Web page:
McIlroy returns to his roots at Holywood
Rory McIlroy returned to his roots and his beloved Holywood club hoping to rekindle his winning ways.
After missing the cut in last fortnight’s British Open at Muirfield, McIlroy got in contact with three of his closest mates – Harry Diamond, Ricky McCormick and Mitchell Tweedie.
Rory McIlroy (Credit: Anthony Powter)
The four headed out late last week playing a number of courses including his beloved Holywood where McCormick in now the resident pro.
McIlroy birdied the closing seven holes on the course where the clubhouse trophy room is a shrine to the now 24-year old world number three.
“It was something I had not done for a long time and maybe it’s something I should do more often because it was needed,” said McIlroy.
“They had come to join me in Florida earlier this year before Quail Hollow and the Players Championship so that kind of worked as I played pretty good those two weeks as I had a chance to win again at Quail Hollow and then had a top-10 at the Players.
“So I just wanted to go back to Northern Ireland a play a little bit. I did some work with Michael (Bannon – coach) but it was just nice to go out and play with them for the sake of playing and not play as you have to.”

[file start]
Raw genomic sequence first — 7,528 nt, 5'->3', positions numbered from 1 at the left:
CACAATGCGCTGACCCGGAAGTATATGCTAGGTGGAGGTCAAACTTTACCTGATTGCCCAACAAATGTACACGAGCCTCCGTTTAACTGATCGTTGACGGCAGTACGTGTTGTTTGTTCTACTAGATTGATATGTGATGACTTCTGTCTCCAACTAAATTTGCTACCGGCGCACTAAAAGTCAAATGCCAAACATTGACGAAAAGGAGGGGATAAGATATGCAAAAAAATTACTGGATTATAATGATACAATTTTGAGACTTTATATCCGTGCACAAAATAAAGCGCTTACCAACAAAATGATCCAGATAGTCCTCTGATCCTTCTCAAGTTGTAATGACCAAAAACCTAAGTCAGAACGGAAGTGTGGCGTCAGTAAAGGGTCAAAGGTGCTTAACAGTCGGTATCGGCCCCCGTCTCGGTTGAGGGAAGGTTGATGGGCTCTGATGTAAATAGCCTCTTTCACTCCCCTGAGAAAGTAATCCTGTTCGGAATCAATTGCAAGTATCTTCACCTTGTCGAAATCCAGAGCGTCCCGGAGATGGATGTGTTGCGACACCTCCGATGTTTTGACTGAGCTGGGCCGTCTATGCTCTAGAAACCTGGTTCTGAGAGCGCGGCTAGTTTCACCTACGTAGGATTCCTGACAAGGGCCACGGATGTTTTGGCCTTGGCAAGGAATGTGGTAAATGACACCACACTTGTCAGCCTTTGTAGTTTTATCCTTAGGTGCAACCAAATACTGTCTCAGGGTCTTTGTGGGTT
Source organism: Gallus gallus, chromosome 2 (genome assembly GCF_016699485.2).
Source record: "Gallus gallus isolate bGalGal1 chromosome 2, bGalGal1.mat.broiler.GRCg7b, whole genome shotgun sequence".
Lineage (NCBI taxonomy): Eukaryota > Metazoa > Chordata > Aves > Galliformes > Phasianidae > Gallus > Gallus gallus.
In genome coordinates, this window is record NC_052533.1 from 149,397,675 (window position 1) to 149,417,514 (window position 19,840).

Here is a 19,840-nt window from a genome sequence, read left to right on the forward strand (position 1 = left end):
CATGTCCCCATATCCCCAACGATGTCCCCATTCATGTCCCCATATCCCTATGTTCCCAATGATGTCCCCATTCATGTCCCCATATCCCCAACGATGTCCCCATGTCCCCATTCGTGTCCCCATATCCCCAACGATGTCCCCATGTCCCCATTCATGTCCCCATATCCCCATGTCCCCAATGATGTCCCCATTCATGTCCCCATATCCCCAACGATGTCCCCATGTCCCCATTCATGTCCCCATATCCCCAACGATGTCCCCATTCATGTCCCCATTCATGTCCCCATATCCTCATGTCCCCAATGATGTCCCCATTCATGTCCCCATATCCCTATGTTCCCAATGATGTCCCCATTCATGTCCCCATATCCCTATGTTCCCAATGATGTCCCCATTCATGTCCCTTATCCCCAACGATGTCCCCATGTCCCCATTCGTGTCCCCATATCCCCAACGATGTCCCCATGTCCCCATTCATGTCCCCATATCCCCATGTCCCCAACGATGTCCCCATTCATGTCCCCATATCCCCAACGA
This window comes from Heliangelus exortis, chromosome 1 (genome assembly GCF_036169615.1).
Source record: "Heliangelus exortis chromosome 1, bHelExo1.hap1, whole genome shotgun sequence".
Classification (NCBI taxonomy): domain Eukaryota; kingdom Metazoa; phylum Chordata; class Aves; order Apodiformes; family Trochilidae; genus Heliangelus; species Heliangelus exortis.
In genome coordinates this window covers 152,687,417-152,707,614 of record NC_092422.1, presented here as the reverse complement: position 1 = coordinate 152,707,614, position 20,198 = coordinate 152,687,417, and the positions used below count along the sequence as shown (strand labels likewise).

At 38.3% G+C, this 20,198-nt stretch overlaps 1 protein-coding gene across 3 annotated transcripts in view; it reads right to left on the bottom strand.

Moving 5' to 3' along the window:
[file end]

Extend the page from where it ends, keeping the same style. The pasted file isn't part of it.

“So we played some courses I played when I was growing up, and I was seven-under for the last seven holes at Holywood.”
“Playing with them makes you realise why you play the game and why you started and that’s because you love the game and when you are younger, you would do anything you can to get out onto a golf course.
“So it was just great to go out and play with friends I have grown up with and makes you realise why you play this game.”
There has been much written on McIlroy’s life that has changed dramatically since he had last played for fun alongside Diamond, McCormick and Tweedie.
And while he has just one week remaining before defending next week’s PGA Championship at Oakhill in upper New York State, it was at this week’s WGC – Bridgestone Invitational a year ago that turned McIlroy’s game for the better.
A year ago, McIlroy met with former US Ryder Cup captain, Dave Stockton who somewhat took McIlroy to task for his poor on-course body language.
Then a week later, McIlroy went to Kiawah Island where Stockton had led the US Team to success in the ‘War on the Shore’ to capture a second Major Championship by a remarkable eight shots.
McIlroy met with Stockton earlier this week and it was much the same message dealing with McIlroy’s on-course attitude.
“Attitude, and it’s the same thing that Dave said to me last year that I’m trying to do again as if someone’s watching you from the outside, and that’s don’t let them know whether you’ve made a birdie or a bogey,” said McIlroy.
“It shouldn’t matter. That’s something that I’ve become a little bit too emotionally involved with my golf over the past few months.”
“I’ve let it either get me excited or get me down, where I should really just not get too high or too low about it at all.”